A metal spearhead dating back more than 3,000 years has been found in Jersey.
It was uncovered on the beach at Gorey last August by metal detectorist Jay Cornick, who took it to Jersey Heritage to be recorded.
He admits he didn't know what it was at first.
"I just thought that it was a modern fishing spear or something. It was only later on when I looked at it a bit more, it looked like it was a bit older and maybe something related to the castle. I didn't know at the time.
"It was only when I spoke to Georgia and Neil at Jersey Heritage that they said it might be something a lot older."
It dates to between 1207 and 1004 BC. It's now on display at the Museum and Art Gallery.
"The spearhead is a really exciting find for Jersey – it is unique and very rare in terms of its large size and the fact that it is intact. The Bronze Age items we already have in our collection are mainly from hoards, which are usually great deposits of metal tools and weapons but mostly broken up and used. This spearhead is completely different from everything else we have.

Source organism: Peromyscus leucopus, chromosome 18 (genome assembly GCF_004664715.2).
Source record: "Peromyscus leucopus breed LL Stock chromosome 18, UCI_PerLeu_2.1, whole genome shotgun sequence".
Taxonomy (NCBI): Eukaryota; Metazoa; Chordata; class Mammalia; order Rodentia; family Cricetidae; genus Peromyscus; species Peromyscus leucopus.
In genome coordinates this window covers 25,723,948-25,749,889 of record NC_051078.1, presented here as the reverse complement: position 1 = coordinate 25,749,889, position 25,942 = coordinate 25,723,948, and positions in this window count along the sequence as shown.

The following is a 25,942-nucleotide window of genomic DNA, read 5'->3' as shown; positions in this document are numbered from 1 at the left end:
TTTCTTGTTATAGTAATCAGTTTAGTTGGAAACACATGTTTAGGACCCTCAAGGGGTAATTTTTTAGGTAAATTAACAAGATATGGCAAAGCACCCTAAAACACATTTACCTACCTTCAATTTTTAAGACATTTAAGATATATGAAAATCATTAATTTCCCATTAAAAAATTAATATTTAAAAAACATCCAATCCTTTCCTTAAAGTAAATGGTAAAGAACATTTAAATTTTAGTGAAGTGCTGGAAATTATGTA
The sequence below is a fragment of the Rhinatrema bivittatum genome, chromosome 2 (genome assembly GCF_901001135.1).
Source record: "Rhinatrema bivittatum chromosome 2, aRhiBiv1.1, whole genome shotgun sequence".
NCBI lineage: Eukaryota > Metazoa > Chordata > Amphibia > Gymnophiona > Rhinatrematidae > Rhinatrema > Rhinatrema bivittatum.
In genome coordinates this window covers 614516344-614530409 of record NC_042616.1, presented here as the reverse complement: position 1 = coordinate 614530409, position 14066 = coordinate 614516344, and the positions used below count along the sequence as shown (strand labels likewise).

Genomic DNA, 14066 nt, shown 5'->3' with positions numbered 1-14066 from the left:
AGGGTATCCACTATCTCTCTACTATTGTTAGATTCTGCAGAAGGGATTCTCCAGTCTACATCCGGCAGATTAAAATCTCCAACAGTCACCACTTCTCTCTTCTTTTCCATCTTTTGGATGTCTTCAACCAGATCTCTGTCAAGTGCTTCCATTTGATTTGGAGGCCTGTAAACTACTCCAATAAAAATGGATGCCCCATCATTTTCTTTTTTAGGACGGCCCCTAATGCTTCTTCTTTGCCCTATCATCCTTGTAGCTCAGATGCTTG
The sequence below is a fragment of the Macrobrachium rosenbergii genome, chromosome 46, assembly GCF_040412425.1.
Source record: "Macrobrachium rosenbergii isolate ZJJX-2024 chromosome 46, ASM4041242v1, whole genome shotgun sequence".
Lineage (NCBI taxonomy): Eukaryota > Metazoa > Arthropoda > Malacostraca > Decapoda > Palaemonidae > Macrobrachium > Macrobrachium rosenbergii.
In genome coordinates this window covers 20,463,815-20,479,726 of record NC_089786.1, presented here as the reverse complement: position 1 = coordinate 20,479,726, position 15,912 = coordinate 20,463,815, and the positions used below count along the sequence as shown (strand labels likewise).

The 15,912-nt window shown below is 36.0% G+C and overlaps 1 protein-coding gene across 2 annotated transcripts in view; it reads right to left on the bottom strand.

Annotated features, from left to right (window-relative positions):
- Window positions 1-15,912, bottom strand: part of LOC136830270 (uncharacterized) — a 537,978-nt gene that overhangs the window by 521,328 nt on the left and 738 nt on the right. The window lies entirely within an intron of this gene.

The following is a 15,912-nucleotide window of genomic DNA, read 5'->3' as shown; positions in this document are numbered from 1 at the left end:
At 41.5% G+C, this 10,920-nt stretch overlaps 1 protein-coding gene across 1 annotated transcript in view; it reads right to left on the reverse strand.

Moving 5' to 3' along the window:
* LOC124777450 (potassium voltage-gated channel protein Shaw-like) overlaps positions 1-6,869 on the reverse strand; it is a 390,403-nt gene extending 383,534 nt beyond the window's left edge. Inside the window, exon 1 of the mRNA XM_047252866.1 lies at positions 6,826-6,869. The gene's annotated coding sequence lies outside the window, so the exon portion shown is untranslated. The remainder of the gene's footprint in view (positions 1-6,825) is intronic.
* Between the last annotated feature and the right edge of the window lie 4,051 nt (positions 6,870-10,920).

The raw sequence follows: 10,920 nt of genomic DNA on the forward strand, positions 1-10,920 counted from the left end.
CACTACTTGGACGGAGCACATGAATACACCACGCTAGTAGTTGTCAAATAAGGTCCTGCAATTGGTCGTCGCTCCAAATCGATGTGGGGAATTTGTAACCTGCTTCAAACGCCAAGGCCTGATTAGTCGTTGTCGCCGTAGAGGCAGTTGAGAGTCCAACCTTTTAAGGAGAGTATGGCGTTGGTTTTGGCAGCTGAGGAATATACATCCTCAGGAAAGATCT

"It also doesn’t fit with what we already know about this period of time so we’re wondering if it was deposited as part of a ritual or an offering. Our next step is to work with experts elsewhere and look at the location of the find to discover what new stories we can find out about the Bronze Age in Jersey." - Olga Finch, Curator of Archaeology.
The wooden shaft attached to the spearhead was sent to the York Archaeological Trust by Jersey Heritage Museum Curator Neil Mahrer for carbon dating.
As well as discovering a date, it was revealed that the wood was Field Maple, which was commonly used in the Bronze Age.
“To see this spearhead in one piece was incredible and the wood inside the spear shaft was so well preserved that we were able to use it to discover that it dated back to over 3,000 years ago." - Neil Mahrer, Museum Curator.